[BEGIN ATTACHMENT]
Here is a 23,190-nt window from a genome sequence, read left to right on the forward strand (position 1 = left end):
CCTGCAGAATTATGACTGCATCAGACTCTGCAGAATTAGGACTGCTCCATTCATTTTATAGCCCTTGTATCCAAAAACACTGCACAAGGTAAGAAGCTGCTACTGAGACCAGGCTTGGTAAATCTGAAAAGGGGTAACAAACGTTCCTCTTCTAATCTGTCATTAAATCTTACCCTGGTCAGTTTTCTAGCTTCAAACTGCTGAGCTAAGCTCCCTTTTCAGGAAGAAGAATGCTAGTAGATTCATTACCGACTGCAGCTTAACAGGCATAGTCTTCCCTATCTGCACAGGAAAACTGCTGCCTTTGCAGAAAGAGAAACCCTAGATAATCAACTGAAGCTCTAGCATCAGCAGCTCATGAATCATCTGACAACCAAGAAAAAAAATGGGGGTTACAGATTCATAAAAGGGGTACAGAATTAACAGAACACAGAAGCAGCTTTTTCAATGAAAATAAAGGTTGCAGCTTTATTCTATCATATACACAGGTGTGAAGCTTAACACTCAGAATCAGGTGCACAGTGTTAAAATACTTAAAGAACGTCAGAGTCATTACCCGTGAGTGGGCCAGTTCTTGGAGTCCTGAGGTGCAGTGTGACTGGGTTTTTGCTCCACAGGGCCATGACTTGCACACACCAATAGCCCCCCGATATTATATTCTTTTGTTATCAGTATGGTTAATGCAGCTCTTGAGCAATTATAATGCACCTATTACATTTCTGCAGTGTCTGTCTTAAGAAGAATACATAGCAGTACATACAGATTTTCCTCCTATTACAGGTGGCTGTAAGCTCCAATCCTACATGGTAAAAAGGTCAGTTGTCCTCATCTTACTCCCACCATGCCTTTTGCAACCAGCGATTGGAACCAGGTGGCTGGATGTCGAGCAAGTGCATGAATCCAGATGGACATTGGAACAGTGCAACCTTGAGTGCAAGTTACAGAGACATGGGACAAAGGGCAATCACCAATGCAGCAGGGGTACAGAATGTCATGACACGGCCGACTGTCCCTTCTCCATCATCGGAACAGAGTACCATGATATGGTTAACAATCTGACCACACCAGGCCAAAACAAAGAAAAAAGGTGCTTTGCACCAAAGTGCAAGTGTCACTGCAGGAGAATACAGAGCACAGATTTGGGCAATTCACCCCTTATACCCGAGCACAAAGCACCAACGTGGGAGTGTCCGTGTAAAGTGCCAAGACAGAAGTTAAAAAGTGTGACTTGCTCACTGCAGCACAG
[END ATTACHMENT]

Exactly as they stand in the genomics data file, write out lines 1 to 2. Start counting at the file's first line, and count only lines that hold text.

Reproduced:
Here is a 23,190-nt window from a genome sequence, read left to right on the forward strand (position 1 = left end):
CCTGCAGAATTATGACTGCATCAGACTCTGCAGAATTAGGACTGCTCCATTCATTTTATAGCCCTTGTATCCAAAAACACTGCACAAGGTAAGAAGCTGCTACTGAGACCAGGCTTGGTAAATCTGAAAAGGGGTAACAAACGTTCCTCTTCTAATCTGTCATTAAATCTTACCCTGGTCAGTTTTCTAGCTTCAAACTGCTGAGCTAAGCTCCCTTTTCAGGAAGAAGAATGCTAGTAGATTCATTACCGACTGCAGCTTAACAGGCATAGTCTTCCCTATCTGCACAGGAAAACTGCTGCCTTTGCAGAAAGAGAAACCCTAGATAATCAACTGAAGCTCTAGCATCAGCAGCTCATGAATCATCTGACAACCAAGAAAAAAAATGGGGGTTACAGATTCATAAAAGGGGTACAGAATTAACAGAACACAGAAGCAGCTTTTTCAATGAAAATAAAGGTTGCAGCTTTATTCTATCATATACACAGGTGTGAAGCTTAACACTCAGAATCAGGTGCACAGTGTTAAAATACTTAAAGAACGTCAGAGTCATTACCCGTGAGTGGGCCAGTTCTTGGAGTCCTGAGGTGCAGTGTGACTGGGTTTTTGCTCCACAGGGCCATGACTTGCACACACCAATAGCCCCCCGATATTATATTCTTTTGTTATCAGTATGGTTAATGCAGCTCTTGAGCAATTATAATGCACCTATTACATTTCTGCAGTGTCTGTCTTAAGAAGAATACATAGCAGTACATACAGATTTTCCTCCTATTACAGGTGGCTGTAAGCTCCAATCCTACATGGTAAAAAGGTCAGTTGTCCTCATCTTACTCCCACCATGCCTTTTGCAACCAGCGATTGGAACCAGGTGGCTGGATGTCGAGCAAGTGCATGAATCCAGATGGACATTGGAACAGTGCAACCTTGAGTGCAAGTTACAGAGACATGGGACAAAGGGCAATCACCAATGCAGCAGGGGTACAGAATGTCATGACACGGCCGACTGTCCCTTCTCCATCATCGGAACAGAGTACCATGATATGGTTAACAATCTGACCACACCAGGCCAAAACAAAGAAAAAAGGTGCTTTGCACCAAAGTGCAAGTGTCACTGCAGGAGAATACAGAGCACAGATTTGGGCAATTCACCCCTTATACCCGAGCACAAAGCACCAACGTGGGAGTGTCCGTGTAAAGTGCCAAGACAGAAGTTAAAAAGTGTGACTTGCTCACTGCAGCACAG